Why do business spend so much time picking a face to promote their latest product or service? It is because a face humanises the artificial nature of a company's strategy. You are the service and you can define how your clients deem this service through your rapport.
Being a one to one tutor requires a lot of communication. If you communicate effectively you will see the positive effect it has on your reputation and services.
Throughout your career as a tutor you will be tasked with developing a multitude of lesson plans, revision plans and session structures.
You will have to cater these to either individuals or groups. There are many things that you have to take into account including which aspects of your subject you want to teach, what the client aims to learn and how to make it as engaging as possible.
Below I have shared an easy to follow guide on how to create and structure individual plans during your time as a one-to-one tutor. Use this example as a basis for your own students while not forgetting the other points I made beforehand.
There are a number of ways that you can assess your client’s current level of understanding. For example, as a one to one personal trainer I have to understand the limits of my client’s fitness. It is only from there that I can develop a tailored lesson plan. When I first meet a newly assigned student, I seek to understand three things:
By asking these three questions you are able to create a conduit of communication and, most importantly, mutual understanding. It makes the process much easier and removes the initial awkwardness prevalent between a teacher and a new student. This can potentially hold even more true for language tutors who have to break the first barrier of communication.
My belief is it is best to meet up and talk one to one with a student because you are going to be meeting one to one for the remainder of your classes. However, other tutors prefer to develop digital questionnaires or survey’s to find out the same amount of information.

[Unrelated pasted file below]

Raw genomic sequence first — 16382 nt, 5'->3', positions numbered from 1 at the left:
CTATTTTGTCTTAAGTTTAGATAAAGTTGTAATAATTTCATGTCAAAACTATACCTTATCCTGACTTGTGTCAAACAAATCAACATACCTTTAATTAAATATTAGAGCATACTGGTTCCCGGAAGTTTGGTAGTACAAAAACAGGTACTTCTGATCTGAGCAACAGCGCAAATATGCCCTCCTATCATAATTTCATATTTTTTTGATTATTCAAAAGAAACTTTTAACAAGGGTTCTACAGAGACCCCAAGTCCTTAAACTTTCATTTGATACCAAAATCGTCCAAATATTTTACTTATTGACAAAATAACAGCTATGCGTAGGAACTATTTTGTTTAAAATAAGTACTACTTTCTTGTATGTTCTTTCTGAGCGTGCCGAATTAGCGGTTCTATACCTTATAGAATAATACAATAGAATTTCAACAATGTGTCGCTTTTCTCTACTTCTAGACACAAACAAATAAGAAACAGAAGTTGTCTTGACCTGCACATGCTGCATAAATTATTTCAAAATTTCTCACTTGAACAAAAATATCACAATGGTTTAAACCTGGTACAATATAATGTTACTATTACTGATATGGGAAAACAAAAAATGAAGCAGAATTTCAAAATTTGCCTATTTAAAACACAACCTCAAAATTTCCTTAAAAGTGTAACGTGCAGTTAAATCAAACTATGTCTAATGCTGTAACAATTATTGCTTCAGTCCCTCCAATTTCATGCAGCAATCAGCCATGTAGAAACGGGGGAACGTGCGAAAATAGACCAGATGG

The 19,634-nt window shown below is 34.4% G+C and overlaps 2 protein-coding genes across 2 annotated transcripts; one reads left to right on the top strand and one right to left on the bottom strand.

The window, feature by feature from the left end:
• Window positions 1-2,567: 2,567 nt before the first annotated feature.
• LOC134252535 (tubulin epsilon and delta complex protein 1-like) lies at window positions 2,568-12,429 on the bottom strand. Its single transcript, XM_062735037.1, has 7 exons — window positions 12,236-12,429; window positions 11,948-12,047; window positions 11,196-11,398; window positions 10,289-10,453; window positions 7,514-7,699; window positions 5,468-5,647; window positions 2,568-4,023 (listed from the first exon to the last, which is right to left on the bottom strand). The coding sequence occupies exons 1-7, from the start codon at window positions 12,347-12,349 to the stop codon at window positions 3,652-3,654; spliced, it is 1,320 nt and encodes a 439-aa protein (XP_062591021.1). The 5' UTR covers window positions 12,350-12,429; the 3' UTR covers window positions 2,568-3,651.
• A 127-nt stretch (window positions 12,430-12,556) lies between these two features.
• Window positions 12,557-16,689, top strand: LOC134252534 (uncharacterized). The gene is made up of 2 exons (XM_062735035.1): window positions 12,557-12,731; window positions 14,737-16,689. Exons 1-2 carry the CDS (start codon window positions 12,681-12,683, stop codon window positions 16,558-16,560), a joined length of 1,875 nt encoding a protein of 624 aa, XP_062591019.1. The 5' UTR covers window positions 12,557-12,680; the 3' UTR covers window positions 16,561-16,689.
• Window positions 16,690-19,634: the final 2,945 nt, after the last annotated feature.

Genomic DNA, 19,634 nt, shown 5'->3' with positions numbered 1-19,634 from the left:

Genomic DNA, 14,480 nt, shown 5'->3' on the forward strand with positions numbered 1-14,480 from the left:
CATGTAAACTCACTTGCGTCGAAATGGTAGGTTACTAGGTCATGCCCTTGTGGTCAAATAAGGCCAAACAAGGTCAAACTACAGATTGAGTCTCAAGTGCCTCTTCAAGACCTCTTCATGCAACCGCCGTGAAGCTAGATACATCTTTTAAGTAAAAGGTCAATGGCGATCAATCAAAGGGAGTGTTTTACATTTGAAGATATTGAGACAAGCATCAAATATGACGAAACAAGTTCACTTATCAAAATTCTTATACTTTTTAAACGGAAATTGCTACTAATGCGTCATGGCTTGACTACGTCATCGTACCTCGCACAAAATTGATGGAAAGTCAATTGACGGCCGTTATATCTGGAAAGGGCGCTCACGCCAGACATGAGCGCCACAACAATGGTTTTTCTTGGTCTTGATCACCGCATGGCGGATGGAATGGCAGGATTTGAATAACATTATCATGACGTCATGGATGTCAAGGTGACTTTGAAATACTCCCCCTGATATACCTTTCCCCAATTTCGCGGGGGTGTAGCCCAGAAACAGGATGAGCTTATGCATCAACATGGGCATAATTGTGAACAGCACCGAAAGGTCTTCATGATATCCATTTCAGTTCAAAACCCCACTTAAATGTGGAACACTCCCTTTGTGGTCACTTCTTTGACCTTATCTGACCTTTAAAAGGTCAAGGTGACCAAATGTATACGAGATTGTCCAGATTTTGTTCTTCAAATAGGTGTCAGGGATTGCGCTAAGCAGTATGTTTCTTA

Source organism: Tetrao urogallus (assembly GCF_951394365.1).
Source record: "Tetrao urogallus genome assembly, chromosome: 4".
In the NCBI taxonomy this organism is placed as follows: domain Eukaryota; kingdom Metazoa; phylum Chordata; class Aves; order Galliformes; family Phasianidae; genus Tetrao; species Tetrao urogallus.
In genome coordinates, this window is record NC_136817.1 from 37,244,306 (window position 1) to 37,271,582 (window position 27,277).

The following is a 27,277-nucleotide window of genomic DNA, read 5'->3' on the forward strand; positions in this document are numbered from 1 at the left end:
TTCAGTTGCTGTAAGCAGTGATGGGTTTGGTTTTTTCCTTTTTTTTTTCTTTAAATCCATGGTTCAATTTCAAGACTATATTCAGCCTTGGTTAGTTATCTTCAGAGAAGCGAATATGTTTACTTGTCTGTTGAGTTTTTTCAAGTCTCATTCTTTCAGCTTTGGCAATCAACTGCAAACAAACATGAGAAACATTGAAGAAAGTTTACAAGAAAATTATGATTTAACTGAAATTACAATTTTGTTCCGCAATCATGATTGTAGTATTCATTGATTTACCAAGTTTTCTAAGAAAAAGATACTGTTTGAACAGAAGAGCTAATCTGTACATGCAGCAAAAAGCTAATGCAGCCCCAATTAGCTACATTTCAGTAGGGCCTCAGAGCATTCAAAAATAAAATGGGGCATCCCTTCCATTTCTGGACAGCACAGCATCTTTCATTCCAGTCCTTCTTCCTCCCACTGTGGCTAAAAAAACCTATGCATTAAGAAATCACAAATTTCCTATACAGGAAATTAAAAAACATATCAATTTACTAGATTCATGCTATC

Some tutors call this an induction. In many senses it is. It’s important to test the waters and see whether the client is comfortable. You also need to see if the student is capable and where your student’s starting point should be.
As a Personal Trainer I make sure any new clients go through a standardised fitness test. This gives me the opportunity to understand the client’s current limitations. From here on I can create a loose structure that aims to push these limitations.
As a guitar tutor you may ask your student to play a basic chord transition. You could ask them to play from G to B in a basic four beat rhythm. If they can easily do this you could ask them to play G to B and then to C. If your clients can’t complete this you know to start with the C chord. It is the same for anything else.
However, you need to make sure you celebrate an accomplishment of a student. This does not require you to lie. It requires you to be a motivator. Anyone likes to be commended and your clients are no different. Be constructive with your criticism but celebrate a clients step in the right direction
Once you have figured out the limits of your student’s knowledge for your subject you can begin to initiate a plan that sets an achievable pace for your client.
To develop a further understanding you should ask your student specific questions such as:
Find more in-depth answers by asking deeper questions? Some questions to consider include:
This additional information will support you when structuring the perfect plan for your students.
This is just a short plan that will help you develop a key understanding of your client, allowing you to create plans just for them. The more practice your client has and the more your student’s knowledge improves, the more you can implement.